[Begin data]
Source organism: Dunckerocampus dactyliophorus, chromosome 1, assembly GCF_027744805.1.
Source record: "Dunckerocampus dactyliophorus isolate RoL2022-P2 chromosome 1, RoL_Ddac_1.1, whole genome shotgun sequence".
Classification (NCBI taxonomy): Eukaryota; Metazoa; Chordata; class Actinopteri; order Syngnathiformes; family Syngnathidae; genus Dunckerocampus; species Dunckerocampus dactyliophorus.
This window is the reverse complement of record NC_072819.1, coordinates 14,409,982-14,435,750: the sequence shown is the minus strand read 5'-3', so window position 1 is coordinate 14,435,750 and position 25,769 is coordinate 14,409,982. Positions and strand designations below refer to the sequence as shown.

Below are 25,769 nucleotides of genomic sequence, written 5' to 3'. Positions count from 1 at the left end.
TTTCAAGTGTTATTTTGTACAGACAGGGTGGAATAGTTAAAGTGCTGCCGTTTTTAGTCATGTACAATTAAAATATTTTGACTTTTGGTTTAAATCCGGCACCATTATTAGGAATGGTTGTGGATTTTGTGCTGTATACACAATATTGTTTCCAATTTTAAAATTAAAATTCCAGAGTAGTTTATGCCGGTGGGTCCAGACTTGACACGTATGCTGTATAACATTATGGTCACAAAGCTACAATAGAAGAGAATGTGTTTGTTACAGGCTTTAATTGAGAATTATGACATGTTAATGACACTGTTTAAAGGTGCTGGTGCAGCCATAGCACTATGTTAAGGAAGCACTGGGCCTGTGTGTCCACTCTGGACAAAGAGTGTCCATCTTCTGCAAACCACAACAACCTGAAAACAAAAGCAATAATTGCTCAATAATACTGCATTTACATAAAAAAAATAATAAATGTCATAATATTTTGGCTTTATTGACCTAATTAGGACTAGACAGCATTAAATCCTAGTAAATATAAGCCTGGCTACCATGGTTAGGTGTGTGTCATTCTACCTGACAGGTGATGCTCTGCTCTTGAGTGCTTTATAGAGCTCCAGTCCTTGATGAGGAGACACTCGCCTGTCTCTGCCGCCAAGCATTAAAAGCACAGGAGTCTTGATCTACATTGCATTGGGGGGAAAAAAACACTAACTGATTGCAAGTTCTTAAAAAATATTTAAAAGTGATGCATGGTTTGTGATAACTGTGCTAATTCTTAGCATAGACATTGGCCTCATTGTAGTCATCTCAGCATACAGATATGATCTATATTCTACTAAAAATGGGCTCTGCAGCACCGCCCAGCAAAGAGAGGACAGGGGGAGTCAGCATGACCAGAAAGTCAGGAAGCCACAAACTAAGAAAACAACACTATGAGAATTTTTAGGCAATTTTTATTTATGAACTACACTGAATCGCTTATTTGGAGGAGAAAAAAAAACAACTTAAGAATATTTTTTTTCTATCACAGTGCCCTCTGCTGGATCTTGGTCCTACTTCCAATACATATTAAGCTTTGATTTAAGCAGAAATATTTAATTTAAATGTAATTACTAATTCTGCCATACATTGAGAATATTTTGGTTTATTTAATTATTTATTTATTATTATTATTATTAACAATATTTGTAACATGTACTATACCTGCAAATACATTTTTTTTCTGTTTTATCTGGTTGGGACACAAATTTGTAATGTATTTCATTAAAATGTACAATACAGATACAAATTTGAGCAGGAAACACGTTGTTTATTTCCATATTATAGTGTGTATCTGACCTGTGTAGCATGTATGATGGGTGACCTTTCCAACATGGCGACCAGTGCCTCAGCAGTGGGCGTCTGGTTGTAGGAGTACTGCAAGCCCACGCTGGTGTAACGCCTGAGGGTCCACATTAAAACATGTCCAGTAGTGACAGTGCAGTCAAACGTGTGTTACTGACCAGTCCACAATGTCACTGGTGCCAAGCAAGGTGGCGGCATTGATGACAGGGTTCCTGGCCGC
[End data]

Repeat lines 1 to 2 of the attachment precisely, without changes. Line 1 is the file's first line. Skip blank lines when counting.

Source organism: Dunckerocampus dactyliophorus, chromosome 1, assembly GCF_027744805.1.
Source record: "Dunckerocampus dactyliophorus isolate RoL2022-P2 chromosome 1, RoL_Ddac_1.1, whole genome shotgun sequence".